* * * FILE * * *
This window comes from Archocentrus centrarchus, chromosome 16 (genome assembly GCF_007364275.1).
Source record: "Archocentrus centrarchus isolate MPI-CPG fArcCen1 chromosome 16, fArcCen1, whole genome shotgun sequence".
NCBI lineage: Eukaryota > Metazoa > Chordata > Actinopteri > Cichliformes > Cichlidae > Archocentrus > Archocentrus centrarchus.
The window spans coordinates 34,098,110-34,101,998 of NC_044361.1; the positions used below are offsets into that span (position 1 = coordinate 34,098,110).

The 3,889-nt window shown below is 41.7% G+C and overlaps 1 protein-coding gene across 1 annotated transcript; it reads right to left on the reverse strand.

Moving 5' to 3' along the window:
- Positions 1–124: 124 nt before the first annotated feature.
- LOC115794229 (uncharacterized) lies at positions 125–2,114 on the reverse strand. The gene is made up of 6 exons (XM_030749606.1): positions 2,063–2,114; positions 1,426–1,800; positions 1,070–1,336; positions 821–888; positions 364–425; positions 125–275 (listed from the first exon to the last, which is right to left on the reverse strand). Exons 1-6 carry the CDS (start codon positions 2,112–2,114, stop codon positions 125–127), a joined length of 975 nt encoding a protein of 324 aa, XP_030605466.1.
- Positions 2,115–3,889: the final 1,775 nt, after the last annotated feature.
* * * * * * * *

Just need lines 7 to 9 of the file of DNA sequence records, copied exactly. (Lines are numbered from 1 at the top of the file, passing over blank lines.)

- Positions 1–124: 124 nt before the first annotated feature.
- LOC115794229 (uncharacterized) lies at positions 125–2,114 on the reverse strand. The gene is made up of 6 exons (XM_030749606.1): positions 2,063–2,114; positions 1,426–1,800; positions 1,070–1,336; positions 821–888; positions 364–425; positions 125–275 (listed from the first exon to the last, which is right to left on the reverse strand). Exons 1-6 carry the CDS (start codon positions 2,112–2,114, stop codon positions 125–127), a joined length of 975 nt encoding a protein of 324 aa, XP_030605466.1.
- Positions 2,115–3,889: the final 1,775 nt, after the last annotated feature.